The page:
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C. Wendell Horne

PLANT DISEASES. Plant diseases significantly limit the production of commercial crops and landscape plants in Texas. Here as elsewhere biotic agents, including fungi, bacteria, nematodes, viruses, mycoplasmas, and parasitic plants, cause diseases that alter the appearance, function, and value of plants. Other plant disorders such as nutrient deficiency or toxicity, pollution injury, and moisture imbalance are caused by abiotic factors. Most Texas crops are threatened by ten to twenty major diseases. The likelihood of disease occurring in a given planting depends on the presence of the causal organism, susceptibility of the host, and favorable weather conditions. Control includes resistant cultivators, crop rotation, land preparation procedures, and chemical applications to seed, soil, or foliage. The most damaging diseases of the seven most economically important Texas field crops are Phymatotrichum root rot and Verticillium wilt or cotton head smut, maize dwarf mosaic and stalk rot on grain sorghum, maize dwarf mosaic and stalk rot on corn, sheath blight on rice, pod and stem blight and anthracnose of soybeans, leaf spot and southern blight on peanuts, and leaf rust and Septoria disease of wheat. Vegetables, fruit and nut crops, and commercially grown ornamentals often experience serious loss.

Cotton root rot, or Phymatotrichum root rot, is caused by the fungus Phymatotrichum omnivorum. This soilborne fungus affects some 2,000 species of plants and occurs commonly in the calcareous blackland soils that run from the Dallas area to the lower Rio Grande valley. Host plants affected by the fungus die rapidly during the summer months, when the organism is most active. Cotton is the most affected commercial field crop, but Phymatotrichum root rot also affects peaches, grapes, roses, and apples and limits production of crops such as alfalfa. Losses can be reduced by cultural control procedures.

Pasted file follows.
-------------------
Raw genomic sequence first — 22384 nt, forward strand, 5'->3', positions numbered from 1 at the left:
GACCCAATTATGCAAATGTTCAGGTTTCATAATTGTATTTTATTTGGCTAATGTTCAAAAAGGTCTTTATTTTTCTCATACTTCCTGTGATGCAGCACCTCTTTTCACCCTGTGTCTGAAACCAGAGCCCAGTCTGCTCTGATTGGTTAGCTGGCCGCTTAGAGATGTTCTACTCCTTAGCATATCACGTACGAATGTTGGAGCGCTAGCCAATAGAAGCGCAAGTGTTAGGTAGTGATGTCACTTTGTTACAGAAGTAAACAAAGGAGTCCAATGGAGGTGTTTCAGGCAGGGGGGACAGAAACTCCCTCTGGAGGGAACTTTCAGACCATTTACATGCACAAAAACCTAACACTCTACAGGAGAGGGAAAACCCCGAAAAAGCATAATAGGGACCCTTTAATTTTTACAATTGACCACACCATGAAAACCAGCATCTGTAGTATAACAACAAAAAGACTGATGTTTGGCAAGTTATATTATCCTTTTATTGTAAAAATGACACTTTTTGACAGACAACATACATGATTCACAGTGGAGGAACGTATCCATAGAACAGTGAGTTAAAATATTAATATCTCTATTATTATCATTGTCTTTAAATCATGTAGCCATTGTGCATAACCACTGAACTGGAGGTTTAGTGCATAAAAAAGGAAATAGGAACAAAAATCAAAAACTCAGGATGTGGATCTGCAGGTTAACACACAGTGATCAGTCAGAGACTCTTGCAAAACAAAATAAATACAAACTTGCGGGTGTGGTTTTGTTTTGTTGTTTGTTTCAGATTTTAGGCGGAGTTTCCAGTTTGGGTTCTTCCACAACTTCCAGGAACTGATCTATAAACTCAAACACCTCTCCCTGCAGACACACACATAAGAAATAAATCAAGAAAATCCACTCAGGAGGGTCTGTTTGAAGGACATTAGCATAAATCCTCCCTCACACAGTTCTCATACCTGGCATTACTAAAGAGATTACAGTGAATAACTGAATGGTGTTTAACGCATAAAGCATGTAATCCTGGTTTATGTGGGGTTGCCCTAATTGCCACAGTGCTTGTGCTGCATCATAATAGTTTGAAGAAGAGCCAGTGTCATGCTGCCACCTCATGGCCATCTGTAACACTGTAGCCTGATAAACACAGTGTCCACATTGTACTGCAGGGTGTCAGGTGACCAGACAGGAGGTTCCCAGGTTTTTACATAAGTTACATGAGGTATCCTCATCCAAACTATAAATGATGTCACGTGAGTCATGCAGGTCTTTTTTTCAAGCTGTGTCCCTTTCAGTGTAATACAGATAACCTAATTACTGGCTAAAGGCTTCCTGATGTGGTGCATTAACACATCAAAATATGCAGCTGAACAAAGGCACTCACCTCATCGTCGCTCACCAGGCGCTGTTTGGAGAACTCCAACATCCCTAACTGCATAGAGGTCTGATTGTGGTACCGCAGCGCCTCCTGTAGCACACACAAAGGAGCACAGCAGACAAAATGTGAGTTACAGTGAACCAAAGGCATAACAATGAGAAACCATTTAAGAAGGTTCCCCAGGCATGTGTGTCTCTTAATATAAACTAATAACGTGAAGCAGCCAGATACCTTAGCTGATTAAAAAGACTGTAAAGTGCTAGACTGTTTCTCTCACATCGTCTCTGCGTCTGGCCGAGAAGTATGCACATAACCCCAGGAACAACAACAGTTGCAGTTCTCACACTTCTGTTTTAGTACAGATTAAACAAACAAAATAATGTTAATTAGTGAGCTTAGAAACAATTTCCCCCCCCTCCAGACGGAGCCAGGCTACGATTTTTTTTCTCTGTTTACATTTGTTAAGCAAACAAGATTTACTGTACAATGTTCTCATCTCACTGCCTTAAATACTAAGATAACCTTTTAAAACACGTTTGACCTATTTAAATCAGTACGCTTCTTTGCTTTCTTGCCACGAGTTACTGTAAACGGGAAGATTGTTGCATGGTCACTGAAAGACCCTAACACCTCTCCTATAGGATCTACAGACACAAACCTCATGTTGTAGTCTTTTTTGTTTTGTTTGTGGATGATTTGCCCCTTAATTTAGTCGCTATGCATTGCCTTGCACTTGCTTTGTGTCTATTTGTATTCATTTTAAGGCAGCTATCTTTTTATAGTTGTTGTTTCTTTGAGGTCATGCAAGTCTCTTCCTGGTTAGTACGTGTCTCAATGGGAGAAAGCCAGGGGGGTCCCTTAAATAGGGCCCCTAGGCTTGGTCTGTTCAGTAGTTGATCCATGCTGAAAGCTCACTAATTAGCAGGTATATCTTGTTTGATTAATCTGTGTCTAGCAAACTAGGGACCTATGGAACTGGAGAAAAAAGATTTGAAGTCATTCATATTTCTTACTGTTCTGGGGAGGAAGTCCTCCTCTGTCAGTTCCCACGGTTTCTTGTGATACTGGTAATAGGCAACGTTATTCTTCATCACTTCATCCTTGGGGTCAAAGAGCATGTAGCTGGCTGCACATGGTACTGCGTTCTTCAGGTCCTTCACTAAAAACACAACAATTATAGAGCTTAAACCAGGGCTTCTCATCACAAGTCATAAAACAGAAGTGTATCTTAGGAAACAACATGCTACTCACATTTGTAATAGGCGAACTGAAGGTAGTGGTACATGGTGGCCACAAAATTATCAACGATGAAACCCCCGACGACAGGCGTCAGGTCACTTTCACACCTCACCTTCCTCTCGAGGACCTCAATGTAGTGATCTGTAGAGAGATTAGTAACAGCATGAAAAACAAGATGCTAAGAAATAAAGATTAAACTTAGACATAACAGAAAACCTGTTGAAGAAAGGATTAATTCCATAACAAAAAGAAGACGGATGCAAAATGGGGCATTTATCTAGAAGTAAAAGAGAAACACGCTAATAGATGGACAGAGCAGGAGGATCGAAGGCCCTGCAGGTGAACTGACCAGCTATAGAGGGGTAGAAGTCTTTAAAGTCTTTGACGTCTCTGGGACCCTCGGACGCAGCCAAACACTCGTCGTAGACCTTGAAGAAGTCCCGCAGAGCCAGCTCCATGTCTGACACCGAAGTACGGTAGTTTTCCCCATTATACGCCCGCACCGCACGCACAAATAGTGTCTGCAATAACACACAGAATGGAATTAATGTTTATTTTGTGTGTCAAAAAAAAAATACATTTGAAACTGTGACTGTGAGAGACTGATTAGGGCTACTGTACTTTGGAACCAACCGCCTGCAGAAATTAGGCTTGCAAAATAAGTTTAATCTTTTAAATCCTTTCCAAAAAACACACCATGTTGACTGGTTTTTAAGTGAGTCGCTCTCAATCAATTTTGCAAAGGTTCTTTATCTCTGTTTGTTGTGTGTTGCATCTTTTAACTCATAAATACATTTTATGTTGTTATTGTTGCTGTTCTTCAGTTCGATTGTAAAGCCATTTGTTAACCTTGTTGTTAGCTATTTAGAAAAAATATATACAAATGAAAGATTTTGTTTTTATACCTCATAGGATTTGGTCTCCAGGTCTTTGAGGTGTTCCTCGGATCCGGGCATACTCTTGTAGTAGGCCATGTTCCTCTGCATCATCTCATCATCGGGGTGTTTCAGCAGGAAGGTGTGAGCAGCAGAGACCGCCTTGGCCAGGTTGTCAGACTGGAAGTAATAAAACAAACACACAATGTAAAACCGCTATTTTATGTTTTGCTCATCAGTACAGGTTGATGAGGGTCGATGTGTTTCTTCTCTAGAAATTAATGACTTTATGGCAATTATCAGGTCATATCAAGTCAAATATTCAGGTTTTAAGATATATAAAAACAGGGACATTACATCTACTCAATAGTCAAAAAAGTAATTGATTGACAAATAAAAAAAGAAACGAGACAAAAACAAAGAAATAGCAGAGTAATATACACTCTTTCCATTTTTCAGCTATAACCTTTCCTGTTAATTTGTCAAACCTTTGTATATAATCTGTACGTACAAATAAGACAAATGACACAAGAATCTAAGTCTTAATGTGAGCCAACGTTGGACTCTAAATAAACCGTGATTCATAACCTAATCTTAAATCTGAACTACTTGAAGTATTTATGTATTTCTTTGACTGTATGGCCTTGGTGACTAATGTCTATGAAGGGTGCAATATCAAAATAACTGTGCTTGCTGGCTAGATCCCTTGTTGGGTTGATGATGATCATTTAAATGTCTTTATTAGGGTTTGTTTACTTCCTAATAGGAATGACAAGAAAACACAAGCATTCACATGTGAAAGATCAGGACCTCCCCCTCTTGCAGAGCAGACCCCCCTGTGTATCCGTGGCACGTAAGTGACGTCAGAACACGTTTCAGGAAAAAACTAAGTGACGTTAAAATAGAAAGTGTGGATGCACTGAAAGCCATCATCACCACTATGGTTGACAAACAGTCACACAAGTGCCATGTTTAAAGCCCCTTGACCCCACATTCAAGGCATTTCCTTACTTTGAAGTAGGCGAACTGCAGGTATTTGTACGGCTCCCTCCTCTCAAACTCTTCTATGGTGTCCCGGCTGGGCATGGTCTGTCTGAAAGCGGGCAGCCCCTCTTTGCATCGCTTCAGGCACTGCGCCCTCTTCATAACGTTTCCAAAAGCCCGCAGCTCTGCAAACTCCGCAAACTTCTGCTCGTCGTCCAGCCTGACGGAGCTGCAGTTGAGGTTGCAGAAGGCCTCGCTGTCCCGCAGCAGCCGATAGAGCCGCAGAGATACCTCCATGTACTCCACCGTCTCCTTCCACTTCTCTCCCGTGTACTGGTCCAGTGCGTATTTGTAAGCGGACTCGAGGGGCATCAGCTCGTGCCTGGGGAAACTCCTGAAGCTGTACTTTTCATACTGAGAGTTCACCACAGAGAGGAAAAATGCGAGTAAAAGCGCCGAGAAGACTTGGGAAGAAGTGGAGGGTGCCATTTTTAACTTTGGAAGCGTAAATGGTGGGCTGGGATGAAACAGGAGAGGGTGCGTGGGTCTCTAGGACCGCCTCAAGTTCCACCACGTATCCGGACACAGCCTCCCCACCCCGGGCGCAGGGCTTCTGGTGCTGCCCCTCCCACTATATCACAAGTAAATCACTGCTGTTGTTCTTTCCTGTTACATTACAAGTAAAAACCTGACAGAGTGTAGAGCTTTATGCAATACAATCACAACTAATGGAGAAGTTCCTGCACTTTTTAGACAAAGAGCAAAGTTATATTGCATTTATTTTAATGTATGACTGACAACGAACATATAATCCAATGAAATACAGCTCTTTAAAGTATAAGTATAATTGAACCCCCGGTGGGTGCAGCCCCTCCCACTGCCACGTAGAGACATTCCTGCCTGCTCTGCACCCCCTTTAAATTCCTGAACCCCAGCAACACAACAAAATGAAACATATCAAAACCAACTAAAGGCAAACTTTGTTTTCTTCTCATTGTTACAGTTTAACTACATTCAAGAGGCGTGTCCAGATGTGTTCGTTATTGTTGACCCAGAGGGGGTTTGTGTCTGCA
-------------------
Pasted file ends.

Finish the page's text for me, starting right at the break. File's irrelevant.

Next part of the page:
Another common disease kills thousands of live oaks in Texas annually. The oak wilt fungus (Ceratocystis fagacearum) occurs throughout Central and South Texas, where the live oak is a dominant tree that decorates the landscape. The organism is moved short distances through root grafts, and its spores are carried long distances by wood-boring insects. Control is by cultural means, in this case by the removal of the fungus.

Farmers and homeowners receive assistance in disease control from a variety of public and private sources. The most commonly available assistance is from county extension agents, who are supported by professional scientists called extension subject-matter specialists. This service is provided by the Texas Agricultural Extension Service and funded by counties, the state of Texas, and the United States Department of Agriculture. New information is made available by agencies such as the Texas Agricultural Experiment Station and the United States Department of Agriculture.

George Agrios, Plant Pathology (New York: Academic Press, 1969; 2d ed. 1978; 3d ed. 1988). C. Wendell Horne et al., Texas Plant Disease Handbook (College Station: Texas Agricultural Extension Service, 1983). Jerral D. Johnson and David N. Appel, Major Oak Diseases and Their Control (College Station: Texas Agricultural Extension Service, 1984).

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The following, adapted from the Chicago Manual of Style, 15th edition, is the preferred citation for this article.

Handbook of Texas Online, C. Wendell Horne, "PLANT DISEASES," accessed July 11, 2020, http://www.tshaonline.org/handbook/online/articles/tzp01.

Uploaded on June 15, 2010. Published by the Texas State Historical Association.
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